And they got it, in many ways.

    Lovely place in many ways, but

  4. Look at the draconian penalties for not filing certain financial informational returns (FBAR in particular), even when there’s no tax owed.

    Or various absolute-offence wildlife stuff – find a claw, bone or feather from a listed species on the ground and keep it and you could go to jail.

    Then there’s the whole civil forfeiture nonsense…

  5. Bloke in North Dorset

    I’ve often thought that the U.S. doesn’t have justice system, it has a vengeance system.

  6. They have something like a 97% conviction rate because of the absurd plea bargaining system. Such a figure would make a Communist country blush. Effectively, it’s not a trial-based system but a blackmail-based plea-bargaining system with a thin veneer of trials skimming along over the top for those who won’t submit.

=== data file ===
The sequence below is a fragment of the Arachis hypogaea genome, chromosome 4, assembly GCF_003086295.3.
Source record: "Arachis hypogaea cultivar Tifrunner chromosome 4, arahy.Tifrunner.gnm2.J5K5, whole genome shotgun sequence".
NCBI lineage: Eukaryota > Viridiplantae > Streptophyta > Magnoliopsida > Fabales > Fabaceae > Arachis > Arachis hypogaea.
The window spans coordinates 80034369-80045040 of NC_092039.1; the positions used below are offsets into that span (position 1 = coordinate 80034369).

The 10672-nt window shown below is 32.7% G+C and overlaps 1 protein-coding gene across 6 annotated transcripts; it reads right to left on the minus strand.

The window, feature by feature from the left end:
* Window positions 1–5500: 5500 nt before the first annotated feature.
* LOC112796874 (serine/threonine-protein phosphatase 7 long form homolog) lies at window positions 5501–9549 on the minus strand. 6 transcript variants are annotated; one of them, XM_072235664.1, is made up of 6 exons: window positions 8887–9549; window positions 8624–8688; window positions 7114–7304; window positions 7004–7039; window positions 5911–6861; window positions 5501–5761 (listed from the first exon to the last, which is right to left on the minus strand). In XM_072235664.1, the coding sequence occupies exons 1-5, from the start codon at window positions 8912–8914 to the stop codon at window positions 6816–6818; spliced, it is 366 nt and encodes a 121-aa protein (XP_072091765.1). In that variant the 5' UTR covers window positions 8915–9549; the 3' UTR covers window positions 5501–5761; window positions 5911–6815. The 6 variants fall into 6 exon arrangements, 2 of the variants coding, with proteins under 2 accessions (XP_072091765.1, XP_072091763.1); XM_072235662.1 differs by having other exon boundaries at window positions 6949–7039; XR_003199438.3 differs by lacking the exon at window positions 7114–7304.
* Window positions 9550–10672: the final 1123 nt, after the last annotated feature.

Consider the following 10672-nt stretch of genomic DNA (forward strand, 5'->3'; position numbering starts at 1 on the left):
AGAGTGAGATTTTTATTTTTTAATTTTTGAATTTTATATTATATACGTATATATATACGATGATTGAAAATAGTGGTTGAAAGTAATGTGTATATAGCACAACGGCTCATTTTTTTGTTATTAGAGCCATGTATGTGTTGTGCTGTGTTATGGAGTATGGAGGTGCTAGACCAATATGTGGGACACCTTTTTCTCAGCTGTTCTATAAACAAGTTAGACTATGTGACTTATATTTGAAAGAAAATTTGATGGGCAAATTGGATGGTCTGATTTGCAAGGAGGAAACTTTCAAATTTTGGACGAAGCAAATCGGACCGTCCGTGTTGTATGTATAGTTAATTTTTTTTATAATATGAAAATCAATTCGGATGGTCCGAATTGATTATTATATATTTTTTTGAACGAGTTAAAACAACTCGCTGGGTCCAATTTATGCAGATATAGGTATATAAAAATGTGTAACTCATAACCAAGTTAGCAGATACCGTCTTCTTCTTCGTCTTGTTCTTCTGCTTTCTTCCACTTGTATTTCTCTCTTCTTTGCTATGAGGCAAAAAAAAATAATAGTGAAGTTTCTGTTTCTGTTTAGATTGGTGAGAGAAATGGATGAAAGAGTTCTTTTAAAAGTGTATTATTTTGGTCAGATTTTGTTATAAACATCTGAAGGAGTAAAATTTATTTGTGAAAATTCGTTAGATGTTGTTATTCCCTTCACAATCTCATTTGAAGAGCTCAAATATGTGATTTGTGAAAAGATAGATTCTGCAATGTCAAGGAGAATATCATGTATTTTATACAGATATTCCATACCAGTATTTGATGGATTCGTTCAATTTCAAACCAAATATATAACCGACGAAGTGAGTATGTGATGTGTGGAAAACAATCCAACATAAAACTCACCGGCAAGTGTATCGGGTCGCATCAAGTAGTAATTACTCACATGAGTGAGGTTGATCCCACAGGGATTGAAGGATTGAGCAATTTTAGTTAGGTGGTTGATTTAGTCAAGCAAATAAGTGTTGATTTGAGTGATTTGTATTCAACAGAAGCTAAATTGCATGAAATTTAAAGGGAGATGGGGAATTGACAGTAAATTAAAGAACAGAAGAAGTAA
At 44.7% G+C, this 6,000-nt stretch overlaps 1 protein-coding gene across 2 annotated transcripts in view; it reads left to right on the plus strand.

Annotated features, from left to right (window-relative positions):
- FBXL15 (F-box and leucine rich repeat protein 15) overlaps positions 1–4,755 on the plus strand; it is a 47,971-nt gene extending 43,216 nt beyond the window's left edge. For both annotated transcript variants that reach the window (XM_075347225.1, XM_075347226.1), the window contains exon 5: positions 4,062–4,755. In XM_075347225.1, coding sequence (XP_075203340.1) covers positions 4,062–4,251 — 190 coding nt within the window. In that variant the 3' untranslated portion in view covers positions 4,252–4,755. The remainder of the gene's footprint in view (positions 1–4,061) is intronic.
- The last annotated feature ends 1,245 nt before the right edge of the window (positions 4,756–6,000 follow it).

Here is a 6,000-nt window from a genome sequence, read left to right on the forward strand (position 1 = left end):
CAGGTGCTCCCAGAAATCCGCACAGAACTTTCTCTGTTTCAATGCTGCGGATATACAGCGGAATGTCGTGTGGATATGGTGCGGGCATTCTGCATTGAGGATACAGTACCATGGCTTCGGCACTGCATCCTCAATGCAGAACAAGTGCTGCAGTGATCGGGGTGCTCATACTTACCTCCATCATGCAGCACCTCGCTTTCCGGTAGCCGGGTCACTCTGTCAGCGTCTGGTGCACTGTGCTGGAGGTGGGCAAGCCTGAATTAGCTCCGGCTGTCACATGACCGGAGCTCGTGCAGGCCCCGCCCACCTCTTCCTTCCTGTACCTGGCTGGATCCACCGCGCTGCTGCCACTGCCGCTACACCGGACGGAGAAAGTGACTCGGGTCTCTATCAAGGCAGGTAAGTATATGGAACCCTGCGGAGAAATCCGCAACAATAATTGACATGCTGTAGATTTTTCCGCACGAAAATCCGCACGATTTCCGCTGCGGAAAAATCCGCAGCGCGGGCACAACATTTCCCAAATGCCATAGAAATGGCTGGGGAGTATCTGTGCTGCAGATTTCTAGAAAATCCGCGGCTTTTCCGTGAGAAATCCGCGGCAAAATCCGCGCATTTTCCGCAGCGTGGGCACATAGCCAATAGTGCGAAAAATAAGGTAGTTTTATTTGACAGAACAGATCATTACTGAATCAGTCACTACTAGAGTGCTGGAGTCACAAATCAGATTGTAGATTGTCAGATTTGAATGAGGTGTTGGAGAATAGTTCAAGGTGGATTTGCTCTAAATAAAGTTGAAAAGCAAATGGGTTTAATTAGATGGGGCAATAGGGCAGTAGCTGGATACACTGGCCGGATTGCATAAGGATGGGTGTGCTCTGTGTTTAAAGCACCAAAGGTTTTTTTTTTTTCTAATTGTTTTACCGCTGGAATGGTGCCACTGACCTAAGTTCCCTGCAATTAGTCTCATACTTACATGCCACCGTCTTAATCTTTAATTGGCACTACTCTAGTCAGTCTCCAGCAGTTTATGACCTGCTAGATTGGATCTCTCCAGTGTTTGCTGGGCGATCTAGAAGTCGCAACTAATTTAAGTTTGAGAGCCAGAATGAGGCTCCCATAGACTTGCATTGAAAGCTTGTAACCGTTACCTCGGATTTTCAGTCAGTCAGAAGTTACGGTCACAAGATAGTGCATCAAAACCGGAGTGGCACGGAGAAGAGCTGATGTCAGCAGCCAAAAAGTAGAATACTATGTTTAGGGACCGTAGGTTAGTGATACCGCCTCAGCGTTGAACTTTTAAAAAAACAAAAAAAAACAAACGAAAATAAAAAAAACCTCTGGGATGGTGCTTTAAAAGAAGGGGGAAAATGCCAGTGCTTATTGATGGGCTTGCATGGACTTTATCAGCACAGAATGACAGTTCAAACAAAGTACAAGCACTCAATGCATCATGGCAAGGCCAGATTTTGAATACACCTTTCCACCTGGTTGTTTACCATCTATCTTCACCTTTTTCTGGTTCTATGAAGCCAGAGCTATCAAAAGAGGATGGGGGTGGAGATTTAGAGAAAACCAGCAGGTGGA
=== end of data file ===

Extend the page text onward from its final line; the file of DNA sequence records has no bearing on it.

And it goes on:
Just look at what happened to Conrad Black, for instance.

  7. ” Their attitude toward Death Row is equally odd. ”

    At least when we had the death penalty, we used to execute them in a timely and humane manner instead of keeping them on death row for decades.

  8. As is usual with the septics, you’ll find contrasting examples of bizarrely lax and liberal treatment. It is a land of contrasts. Some areas are apparently almost normal.

    In the particular case of Manning, I suspect the authoritahs are just taking the opportunity to dick him around as much as she’s been dicking them around. Not only can’t they shoot the traitor, they must indulge the traitor’s ludicrous pc attention seeking. Harsh measures for toothpaste abuse seem appropriate.